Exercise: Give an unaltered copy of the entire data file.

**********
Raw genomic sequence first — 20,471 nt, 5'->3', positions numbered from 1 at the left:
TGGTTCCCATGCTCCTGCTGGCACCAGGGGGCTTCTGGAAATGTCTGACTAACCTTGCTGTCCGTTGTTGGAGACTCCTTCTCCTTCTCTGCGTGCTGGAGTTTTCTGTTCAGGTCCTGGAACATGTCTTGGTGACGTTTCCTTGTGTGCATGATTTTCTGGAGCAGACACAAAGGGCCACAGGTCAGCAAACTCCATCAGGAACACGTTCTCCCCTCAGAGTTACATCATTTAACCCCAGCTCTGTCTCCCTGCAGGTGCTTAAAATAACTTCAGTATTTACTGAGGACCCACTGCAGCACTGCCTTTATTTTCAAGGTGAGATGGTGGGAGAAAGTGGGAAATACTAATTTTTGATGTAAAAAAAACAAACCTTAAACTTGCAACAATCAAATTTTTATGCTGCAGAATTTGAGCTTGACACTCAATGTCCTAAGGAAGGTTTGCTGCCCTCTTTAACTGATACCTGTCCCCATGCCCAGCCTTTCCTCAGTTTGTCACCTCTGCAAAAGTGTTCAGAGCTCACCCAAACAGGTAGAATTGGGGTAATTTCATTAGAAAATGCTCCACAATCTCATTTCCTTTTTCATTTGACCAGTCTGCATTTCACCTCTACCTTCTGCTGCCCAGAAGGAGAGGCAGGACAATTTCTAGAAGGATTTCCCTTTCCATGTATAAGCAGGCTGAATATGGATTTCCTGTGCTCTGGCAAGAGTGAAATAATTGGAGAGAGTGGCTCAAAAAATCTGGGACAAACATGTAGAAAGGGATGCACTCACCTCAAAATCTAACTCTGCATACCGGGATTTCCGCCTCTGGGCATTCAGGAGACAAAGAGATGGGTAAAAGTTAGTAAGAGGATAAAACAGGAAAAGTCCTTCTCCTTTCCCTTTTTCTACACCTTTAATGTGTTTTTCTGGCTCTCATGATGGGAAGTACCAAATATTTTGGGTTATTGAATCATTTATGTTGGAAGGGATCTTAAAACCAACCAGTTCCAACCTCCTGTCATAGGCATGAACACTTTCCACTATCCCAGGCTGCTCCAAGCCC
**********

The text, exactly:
Raw genomic sequence first — 20,471 nt, 5'->3', positions numbered from 1 at the left:
TGGTTCCCATGCTCCTGCTGGCACCAGGGGGCTTCTGGAAATGTCTGACTAACCTTGCTGTCCGTTGTTGGAGACTCCTTCTCCTTCTCTGCGTGCTGGAGTTTTCTGTTCAGGTCCTGGAACATGTCTTGGTGACGTTTCCTTGTGTGCATGATTTTCTGGAGCAGACACAAAGGGCCACAGGTCAGCAAACTCCATCAGGAACACGTTCTCCCCTCAGAGTTACATCATTTAACCCCAGCTCTGTCTCCCTGCAGGTGCTTAAAATAACTTCAGTATTTACTGAGGACCCACTGCAGCACTGCCTTTATTTTCAAGGTGAGATGGTGGGAGAAAGTGGGAAATACTAATTTTTGATGTAAAAAAAACAAACCTTAAACTTGCAACAATCAAATTTTTATGCTGCAGAATTTGAGCTTGACACTCAATGTCCTAAGGAAGGTTTGCTGCCCTCTTTAACTGATACCTGTCCCCATGCCCAGCCTTTCCTCAGTTTGTCACCTCTGCAAAAGTGTTCAGAGCTCACCCAAACAGGTAGAATTGGGGTAATTTCATTAGAAAATGCTCCACAATCTCATTTCCTTTTTCATTTGACCAGTCTGCATTTCACCTCTACCTTCTGCTGCCCAGAAGGAGAGGCAGGACAATTTCTAGAAGGATTTCCCTTTCCATGTATAAGCAGGCTGAATATGGATTTCCTGTGCTCTGGCAAGAGTGAAATAATTGGAGAGAGTGGCTCAAAAAATCTGGGACAAACATGTAGAAAGGGATGCACTCACCTCAAAATCTAACTCTGCATACCGGGATTTCCGCCTCTGGGCATTCAGGAGACAAAGAGATGGGTAAAAGTTAGTAAGAGGATAAAACAGGAAAAGTCCTTCTCCTTTCCCTTTTTCTACACCTTTAATGTGTTTTTCTGGCTCTCATGATGGGAAGTACCAAATATTTTGGGTTATTGAATCATTTATGTTGGAAGGGATCTTAAAACCAACCAGTTCCAACCTCCTGTCATAGGCATGAACACTTTCCACTATCCCAGGCTGCTCCAAGCCC